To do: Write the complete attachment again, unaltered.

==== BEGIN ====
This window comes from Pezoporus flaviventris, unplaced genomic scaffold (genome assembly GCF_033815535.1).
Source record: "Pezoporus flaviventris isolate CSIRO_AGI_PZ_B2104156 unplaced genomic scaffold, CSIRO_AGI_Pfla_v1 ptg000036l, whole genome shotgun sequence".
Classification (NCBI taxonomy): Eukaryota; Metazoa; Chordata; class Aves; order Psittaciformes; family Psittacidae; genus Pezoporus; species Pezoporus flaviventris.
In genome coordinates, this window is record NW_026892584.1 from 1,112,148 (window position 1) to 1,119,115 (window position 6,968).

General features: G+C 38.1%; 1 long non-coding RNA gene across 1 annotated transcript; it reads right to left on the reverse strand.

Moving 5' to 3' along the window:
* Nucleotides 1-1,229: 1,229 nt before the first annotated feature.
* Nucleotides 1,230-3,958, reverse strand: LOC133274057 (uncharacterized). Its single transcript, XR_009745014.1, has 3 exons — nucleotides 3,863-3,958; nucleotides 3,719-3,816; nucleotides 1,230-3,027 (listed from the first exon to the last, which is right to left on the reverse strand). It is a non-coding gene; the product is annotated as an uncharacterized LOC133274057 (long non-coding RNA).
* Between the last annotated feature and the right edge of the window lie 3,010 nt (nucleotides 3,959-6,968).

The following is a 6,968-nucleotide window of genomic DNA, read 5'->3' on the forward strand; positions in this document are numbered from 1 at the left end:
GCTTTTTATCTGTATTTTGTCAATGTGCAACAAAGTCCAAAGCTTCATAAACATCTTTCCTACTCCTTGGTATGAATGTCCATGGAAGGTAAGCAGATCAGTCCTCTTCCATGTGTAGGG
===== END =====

This window comes from Pezoporus flaviventris, unplaced genomic scaffold (genome assembly GCF_033815535.1).
Source record: "Pezoporus flaviventris isolate CSIRO_AGI_PZ_B2104156 unplaced genomic scaffold, CSIRO_AGI_Pfla_v1 ptg000036l, whole genome shotgun sequence".
Classification (NCBI taxonomy): Eukaryota; Metazoa; Chordata; class Aves; order Psittaciformes; family Psittacidae; genus Pezoporus; species Pezoporus flaviventris.
In genome coordinates, this window is record NW_026892584.1 from 1,112,148 (window position 1) to 1,119,115 (window position 6,968).

General features: G+C 38.1%; 1 long non-coding RNA gene across 1 annotated transcript; it reads right to left on the reverse strand.

Moving 5' to 3' along the window:
* Nucleotides 1-1,229: 1,229 nt before the first annotated feature.
* Nucleotides 1,230-3,958, reverse strand: LOC133274057 (uncharacterized). Its single transcript, XR_009745014.1, has 3 exons — nucleotides 3,863-3,958; nucleotides 3,719-3,816; nucleotides 1,230-3,027 (listed from the first exon to the last, which is right to left on the reverse strand). It is a non-coding gene; the product is annotated as an uncharacterized LOC133274057 (long non-coding RNA).
* Between the last annotated feature and the right edge of the window lie 3,010 nt (nucleotides 3,959-6,968).

The following is a 6,968-nucleotide window of genomic DNA, read 5'->3' on the forward strand; positions in this document are numbered from 1 at the left end:
GCTTTTTATCTGTATTTTGTCAATGTGCAACAAAGTCCAAAGCTTCATAAACATCTTTCCTACTCCTTGGTATGAATGTCCATGGAAGGTAAGCAGATCAGTCCTCTTCCATGTGTAGGG